21 September 2016

NI house Prices on the Rise but Growth still Falling Behind Rest of UK


The cost of buying a house in Northern Ireland has increased by more than 4% in three months.

The average price of a home has increased to £123,000 according to the Office of National Statistics (ONS) for July.

This has increased from £118,000 in May and the figures stabilised in June.

Throughout the UK the average price of a house have risen by £17,000 in a year and this growth is continuing, according to the official report.

The chief economist at PwC in Northern Ireland, Esmond Birnie, has commented that the latest house price data highlights prices grew by 4% in the year to July.

“That is a marked deceleration and the Northern Ireland rate of growth is half the UK average, albeit that is buoyed up by the south east of England,” he said.

The common property value was originally around £217,000 in July, indicating an 8.3% year-on-year increase, the ONS has reported.

Furthermore, properties have also increase by £1,000 comparing to the previous month.

Although to 8.3% rate of annual growth would be considered a slowdown compared to the 9.7% recorded in June, it continues “the strong growth seen since the end of 2013”, the report said.

The average buying price of a house in England is currently £233,000, where in Wales the average price is £145,000 and £144,000 in Scotland.

Throughout the areas of England, London continues to come top with the highest average house price at a massive £485,000, which is then followed by the South East and East of England, where their house prices stand around £313,000 and £274,000 respectively.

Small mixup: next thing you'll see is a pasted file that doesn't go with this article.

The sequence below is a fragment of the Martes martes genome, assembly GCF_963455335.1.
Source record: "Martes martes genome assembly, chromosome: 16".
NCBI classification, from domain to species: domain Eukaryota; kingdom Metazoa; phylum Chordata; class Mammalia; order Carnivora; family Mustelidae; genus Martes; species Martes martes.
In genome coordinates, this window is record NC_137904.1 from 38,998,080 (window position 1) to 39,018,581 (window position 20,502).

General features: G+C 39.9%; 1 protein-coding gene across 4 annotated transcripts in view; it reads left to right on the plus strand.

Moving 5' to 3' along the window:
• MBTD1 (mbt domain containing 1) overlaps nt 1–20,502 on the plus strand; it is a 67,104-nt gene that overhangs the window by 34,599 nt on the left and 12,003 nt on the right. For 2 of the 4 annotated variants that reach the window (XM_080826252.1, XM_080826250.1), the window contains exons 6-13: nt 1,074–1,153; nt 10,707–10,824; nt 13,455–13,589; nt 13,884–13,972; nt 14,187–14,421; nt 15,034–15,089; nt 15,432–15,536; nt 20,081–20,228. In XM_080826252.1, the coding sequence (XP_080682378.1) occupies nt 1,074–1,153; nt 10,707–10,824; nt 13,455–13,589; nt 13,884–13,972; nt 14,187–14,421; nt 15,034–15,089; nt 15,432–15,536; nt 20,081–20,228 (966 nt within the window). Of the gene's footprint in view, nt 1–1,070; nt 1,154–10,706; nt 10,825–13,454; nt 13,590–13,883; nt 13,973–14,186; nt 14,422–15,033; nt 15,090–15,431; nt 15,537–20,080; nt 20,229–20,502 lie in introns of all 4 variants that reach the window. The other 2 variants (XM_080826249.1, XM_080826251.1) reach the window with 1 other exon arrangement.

The lowest average house price remains in the same area of North East at £130,000.

The East of England reported the strongest growth with their prices increasing by 13.2% in the year to July 2016.

Growth in London has also remained high matching at 12.3%, the ONS said.

The UK house price index commented that even with the strong growth, there have been signs that some of the heat has been removed from the market, with several indicators pointing in the direction of weaker housing demand and supply in recent months.

With regards to the demand side, the number of lending approvals for house purchases decreased by 5.1% in July 2016 compared to the previous month, which has continued the downward trend since the start on the year.

Recent reports have suggested that the recent stamp duty hike for buy-to-let as well as the Brexit leading to a quieter housing market.

Jeremy Lead, an estate agent from North London and a former residential chairman for the Royal Institution of Chartered Surveyors, commented: “It is surprising that the index does not record more of a slowdown in price growth.”

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